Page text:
Republicans Stymied on Fannie And Freddie Despite Midterms

Reform of housing market could face legislative opposition, Obama’s veto pen

• November 17, 2014 5:00 am


A Republican-led Congress will likely be unable to reduce government involvement in the housing market before the next election, but federal agencies could still take measures to lessen risk in the system, experts say.

Sen. Richard Shelby (R., Ala.) is poised to become chairman of the Senate Banking, Housing, and Urban Affairs Committee for the second time after the GOP regained control of the chamber in the midterm elections. Shelby has been a vocal critic in the past of Fannie Mae and Freddie Mac, the government-sponsored enterprises (GSEs) whose ownership of risky "subprime" mortgage loans—which defaulted in large numbers in 2008—helped precipitate the financial crisis.

Any legislation that winds down Fannie and Freddie could stall on the Senate floor, or face a veto from President Barack Obama, experts said on Thursday at the American Enterprise Institute (AEI).

A previous Senate bill that aimed to gradually remove Fannie and Freddie from the mortgage market failed to receive a floor vote this year. Critics said it would have made the system less stable by empowering a few large bank lenders and again leaving taxpayers on the hook if the mortgages default.

Taxpayers were forced to provide $188 billion in 2008 to save Fannie and Freddie.

Peter Wallison, an AEI fellow who favors eliminating Fannie and Freddie from the mortgage market, said it was unlikely that the housing finance system would be significantly altered until 2017 at the earliest. However, Republicans can now "play offense instead of defense," he said.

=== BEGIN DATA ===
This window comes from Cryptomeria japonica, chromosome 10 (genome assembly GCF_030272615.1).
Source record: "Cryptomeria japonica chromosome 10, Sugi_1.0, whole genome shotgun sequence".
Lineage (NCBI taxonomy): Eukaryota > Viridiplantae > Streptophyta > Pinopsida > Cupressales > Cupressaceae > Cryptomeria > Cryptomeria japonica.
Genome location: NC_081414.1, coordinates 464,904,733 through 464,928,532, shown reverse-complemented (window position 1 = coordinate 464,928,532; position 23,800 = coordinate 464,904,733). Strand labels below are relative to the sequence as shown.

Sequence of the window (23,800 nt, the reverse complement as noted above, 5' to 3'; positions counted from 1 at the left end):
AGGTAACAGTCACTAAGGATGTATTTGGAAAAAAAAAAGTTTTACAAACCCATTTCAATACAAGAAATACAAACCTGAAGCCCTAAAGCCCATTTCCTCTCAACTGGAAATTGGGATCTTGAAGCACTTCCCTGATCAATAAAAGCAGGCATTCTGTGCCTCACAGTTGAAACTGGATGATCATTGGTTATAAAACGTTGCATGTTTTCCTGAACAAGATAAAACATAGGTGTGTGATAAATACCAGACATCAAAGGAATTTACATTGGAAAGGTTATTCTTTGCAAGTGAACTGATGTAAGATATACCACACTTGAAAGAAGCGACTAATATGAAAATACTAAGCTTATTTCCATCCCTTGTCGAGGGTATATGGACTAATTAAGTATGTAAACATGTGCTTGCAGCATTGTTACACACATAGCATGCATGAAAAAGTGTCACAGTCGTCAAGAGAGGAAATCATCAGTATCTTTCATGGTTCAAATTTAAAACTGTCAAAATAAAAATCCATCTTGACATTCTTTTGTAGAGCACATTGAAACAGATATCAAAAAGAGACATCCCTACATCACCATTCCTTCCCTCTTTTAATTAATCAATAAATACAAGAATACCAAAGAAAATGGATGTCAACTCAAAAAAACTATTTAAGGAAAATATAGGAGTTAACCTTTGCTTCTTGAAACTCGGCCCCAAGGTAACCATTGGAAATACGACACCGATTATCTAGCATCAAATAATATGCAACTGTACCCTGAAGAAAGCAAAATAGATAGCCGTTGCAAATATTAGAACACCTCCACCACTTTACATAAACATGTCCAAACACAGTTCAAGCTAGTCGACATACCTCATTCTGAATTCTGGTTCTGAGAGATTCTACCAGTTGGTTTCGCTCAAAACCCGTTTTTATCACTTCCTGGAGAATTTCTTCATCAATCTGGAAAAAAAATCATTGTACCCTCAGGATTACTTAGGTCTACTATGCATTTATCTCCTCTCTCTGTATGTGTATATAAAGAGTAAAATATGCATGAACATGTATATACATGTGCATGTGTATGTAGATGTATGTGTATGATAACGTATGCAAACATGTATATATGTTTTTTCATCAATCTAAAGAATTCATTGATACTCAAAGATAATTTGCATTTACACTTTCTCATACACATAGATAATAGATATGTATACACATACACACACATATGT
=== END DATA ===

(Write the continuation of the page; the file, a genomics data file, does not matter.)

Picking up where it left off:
Fannie, Freddie, and other government agencies currently dominate the housing market by purchasing more than 90 percent of the mortgage loans. The companies’ regulator, the Federal Housing Finance Agency (FHFA), sparked a backlash last month when it announced that it would soon lower lending standards for mortgages by permitting smaller down payments.

"Giving the government checkbook to profit-making companies like Fannie and Freddie is not a good system," Wallison said.

"And ultimately, as long as the government is in control, we will produce some of the same type of problems we had with Fannie and Freddie," he added, such as weaker underwriting standards and mortgage defaults.

Legislation that reduces the role of the GSEs is likely to face stiff resistance from what Josh Rosner, managing director of research consultancy Graham Fisher & Co., called the "housing industrial complex"—a coalition of affordable housing advocates, lenders, realtors, homebuilders, and sympathetic lawmakers. The group supported some of the government’s affordable housing goals that critics say lowered lending standards, and led to numerous mortgage defaults, before the 2008 downturn.

"It’s going to be difficult to get [legislation] through Congress if it leads to a substantial increase of cost for first-time homebuyers," said Michael Fratantoni, chief economist at the Mortgage Bankers Association.

A new bill could also become mired in the Senate Banking Committee due to lawmakers’ sharply conflicting views about the goals of housing finance reform.

Shelby opposed the Senate housing bill earlier this year because he thought it still preserved too much government interference in the market. Sen. Sherrod Brown (D., Ohio), who will be the ranking Democrat on the committee, voted against it for the opposite reason—that it did not do enough to promote affordable housing.

A spokesperson for Shelby declined to comment on the senator’s priorities for the next session. A spokesperson for Brown did not respond to a request for comment.

Rosner said agencies could still take administrative actions to diminish the risk to taxpayers in the mortgage market, in lieu of a broader legislative overhaul. Regulators could allow Fannie and Freddie to retain some of their earnings, which they currently must hand over to the Treasury Department.

The GSEs’ lack of capital could expose taxpayers to another bailout if a crisis occurs.

Alex Pollock, an AEI resident fellow, proposed requiring Fannie and Freddie to maintain minimum equity capital of 5 percent, like other large banks.